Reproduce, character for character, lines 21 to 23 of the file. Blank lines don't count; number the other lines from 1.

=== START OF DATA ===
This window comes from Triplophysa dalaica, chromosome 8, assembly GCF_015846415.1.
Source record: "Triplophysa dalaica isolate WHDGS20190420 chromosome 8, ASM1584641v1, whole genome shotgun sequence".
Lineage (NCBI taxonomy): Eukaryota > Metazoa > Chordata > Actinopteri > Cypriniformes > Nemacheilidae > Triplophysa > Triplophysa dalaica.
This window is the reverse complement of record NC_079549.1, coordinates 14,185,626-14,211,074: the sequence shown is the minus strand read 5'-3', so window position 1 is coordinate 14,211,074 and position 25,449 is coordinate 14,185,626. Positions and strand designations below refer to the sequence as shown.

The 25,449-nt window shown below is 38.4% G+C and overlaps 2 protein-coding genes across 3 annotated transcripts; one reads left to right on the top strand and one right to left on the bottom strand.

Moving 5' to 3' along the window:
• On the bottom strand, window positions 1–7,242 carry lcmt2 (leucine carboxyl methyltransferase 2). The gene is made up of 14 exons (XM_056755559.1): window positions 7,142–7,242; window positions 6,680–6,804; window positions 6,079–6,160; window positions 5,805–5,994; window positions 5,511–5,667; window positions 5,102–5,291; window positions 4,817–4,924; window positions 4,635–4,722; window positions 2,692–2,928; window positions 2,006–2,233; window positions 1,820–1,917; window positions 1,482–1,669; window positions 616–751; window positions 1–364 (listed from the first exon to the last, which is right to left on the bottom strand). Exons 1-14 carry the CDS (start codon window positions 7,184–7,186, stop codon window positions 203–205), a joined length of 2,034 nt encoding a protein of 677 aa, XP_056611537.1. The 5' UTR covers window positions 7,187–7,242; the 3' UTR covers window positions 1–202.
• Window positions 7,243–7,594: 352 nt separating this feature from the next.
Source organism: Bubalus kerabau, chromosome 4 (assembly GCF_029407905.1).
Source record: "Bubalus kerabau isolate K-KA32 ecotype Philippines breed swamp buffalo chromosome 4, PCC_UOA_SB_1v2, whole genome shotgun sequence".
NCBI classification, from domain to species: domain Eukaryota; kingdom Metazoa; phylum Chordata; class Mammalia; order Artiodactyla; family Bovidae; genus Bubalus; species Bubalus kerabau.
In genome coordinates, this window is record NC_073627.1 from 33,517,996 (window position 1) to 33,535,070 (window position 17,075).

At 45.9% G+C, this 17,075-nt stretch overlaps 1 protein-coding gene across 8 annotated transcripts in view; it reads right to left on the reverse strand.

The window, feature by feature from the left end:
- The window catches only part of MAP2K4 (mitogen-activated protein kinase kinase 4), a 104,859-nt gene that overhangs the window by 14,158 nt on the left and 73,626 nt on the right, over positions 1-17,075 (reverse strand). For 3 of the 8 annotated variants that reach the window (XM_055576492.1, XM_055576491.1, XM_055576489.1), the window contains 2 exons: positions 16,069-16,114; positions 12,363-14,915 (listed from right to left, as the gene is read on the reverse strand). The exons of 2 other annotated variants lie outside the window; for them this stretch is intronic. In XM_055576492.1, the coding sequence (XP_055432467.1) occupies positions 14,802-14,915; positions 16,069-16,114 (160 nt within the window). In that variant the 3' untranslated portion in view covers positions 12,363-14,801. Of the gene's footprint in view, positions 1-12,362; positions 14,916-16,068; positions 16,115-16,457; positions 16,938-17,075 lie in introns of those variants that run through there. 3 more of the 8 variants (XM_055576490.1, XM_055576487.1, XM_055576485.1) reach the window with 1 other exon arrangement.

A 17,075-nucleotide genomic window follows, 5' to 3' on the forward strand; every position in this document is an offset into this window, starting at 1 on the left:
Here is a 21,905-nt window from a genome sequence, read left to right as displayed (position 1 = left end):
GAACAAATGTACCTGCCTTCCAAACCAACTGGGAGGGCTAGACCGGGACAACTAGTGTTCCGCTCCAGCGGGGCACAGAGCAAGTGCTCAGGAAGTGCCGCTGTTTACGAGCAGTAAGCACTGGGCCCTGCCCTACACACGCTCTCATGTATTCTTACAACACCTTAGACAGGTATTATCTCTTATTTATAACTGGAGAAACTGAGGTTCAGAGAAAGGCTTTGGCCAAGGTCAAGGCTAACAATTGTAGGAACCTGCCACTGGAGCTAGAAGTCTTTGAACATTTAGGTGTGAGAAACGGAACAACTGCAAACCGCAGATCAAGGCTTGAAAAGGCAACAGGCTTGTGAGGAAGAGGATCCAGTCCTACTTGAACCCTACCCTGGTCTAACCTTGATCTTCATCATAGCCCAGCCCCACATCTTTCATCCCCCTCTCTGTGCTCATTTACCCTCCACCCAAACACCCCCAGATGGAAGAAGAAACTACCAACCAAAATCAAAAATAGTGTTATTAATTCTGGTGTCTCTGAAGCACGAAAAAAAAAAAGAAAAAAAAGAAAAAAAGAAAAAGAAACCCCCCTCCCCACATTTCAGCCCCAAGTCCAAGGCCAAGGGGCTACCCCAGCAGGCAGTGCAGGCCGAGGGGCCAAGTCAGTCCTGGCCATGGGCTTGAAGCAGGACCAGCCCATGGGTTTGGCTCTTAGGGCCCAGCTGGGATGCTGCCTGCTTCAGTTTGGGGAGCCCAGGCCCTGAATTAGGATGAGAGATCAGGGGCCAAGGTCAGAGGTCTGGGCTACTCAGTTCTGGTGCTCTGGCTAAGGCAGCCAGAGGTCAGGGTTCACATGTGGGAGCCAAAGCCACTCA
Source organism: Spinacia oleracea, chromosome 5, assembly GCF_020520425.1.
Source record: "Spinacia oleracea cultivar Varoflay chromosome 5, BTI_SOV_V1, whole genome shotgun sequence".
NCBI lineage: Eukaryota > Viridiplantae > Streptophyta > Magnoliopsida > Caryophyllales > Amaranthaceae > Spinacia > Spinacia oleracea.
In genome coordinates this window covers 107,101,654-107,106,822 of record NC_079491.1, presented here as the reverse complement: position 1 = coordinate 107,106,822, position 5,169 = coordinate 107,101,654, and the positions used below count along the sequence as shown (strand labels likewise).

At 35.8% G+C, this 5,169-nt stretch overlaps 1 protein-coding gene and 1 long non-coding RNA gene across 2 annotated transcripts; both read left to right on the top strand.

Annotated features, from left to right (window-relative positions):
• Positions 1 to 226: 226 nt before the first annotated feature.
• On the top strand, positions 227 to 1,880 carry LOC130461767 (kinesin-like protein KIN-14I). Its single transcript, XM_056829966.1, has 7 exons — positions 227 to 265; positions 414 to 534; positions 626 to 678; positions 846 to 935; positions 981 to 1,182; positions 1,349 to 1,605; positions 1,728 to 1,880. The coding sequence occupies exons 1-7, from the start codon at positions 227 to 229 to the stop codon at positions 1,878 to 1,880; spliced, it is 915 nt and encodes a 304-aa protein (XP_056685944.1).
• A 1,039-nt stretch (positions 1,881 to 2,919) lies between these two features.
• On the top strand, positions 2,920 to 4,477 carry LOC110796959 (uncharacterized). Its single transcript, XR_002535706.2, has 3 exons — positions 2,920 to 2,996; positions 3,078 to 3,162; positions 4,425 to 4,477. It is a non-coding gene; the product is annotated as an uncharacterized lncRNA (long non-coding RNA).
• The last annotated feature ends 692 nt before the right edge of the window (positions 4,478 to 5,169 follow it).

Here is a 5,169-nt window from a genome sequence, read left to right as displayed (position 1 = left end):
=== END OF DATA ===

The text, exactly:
NCBI lineage: Eukaryota > Viridiplantae > Streptophyta > Magnoliopsida > Caryophyllales > Amaranthaceae > Spinacia > Spinacia oleracea.
In genome coordinates this window covers 107,101,654-107,106,822 of record NC_079491.1, presented here as the reverse complement: position 1 = coordinate 107,106,822, position 5,169 = coordinate 107,101,654, and the positions used below count along the sequence as shown (strand labels likewise).

At 35.8% G+C, this 5,169-nt stretch overlaps 1 protein-coding gene and 1 long non-coding RNA gene across 2 annotated transcripts; both read left to right on the top strand.